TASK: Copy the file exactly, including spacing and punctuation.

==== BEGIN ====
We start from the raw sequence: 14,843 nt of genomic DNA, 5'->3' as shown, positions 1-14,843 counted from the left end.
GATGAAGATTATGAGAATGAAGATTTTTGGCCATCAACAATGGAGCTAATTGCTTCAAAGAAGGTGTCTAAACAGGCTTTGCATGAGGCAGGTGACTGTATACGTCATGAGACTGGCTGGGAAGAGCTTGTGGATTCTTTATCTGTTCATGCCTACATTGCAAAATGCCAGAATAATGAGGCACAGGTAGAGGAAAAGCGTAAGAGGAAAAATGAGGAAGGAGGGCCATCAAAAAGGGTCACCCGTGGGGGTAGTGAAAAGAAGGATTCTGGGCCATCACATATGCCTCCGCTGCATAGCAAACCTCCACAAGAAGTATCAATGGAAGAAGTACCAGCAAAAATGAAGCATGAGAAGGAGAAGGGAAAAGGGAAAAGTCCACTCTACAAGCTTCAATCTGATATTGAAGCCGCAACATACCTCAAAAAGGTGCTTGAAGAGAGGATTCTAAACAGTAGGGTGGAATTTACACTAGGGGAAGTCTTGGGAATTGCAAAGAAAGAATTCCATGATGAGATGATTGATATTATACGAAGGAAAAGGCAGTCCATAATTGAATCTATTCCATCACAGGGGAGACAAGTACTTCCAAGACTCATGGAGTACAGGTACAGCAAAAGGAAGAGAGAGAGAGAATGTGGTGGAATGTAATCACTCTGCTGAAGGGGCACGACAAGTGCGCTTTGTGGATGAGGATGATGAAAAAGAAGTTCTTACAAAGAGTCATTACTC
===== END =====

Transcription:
We start from the raw sequence: 14,843 nt of genomic DNA, 5'->3' as shown, positions 1-14,843 counted from the left end.
GATGAAGATTATGAGAATGAAGATTTTTGGCCATCAACAATGGAGCTAATTGCTTCAAAGAAGGTGTCTAAACAGGCTTTGCATGAGGCAGGTGACTGTATACGTCATGAGACTGGCTGGGAAGAGCTTGTGGATTCTTTATCTGTTCATGCCTACATTGCAAAATGCCAGAATAATGAGGCACAGGTAGAGGAAAAGCGTAAGAGGAAAAATGAGGAAGGAGGGCCATCAAAAAGGGTCACCCGTGGGGGTAGTGAAAAGAAGGATTCTGGGCCATCACATATGCCTCCGCTGCATAGCAAACCTCCACAAGAAGTATCAATGGAAGAAGTACCAGCAAAAATGAAGCATGAGAAGGAGAAGGGAAAAGGGAAAAGTCCACTCTACAAGCTTCAATCTGATATTGAAGCCGCAACATACCTCAAAAAGGTGCTTGAAGAGAGGATTCTAAACAGTAGGGTGGAATTTACACTAGGGGAAGTCTTGGGAATTGCAAAGAAAGAATTCCATGATGAGATGATTGATATTATACGAAGGAAAAGGCAGTCCATAATTGAATCTATTCCATCACAGGGGAGACAAGTACTTCCAAGACTCATGGAGTACAGGTACAGCAAAAGGAAGAGAGAGAGAGAATGTGGTGGAATGTAATCACTCTGCTGAAGGGGCACGACAAGTGCGCTTTGTGGATGAGGATGATGAAAAAGAAGTTCTTACAAAGAGTCATTACTC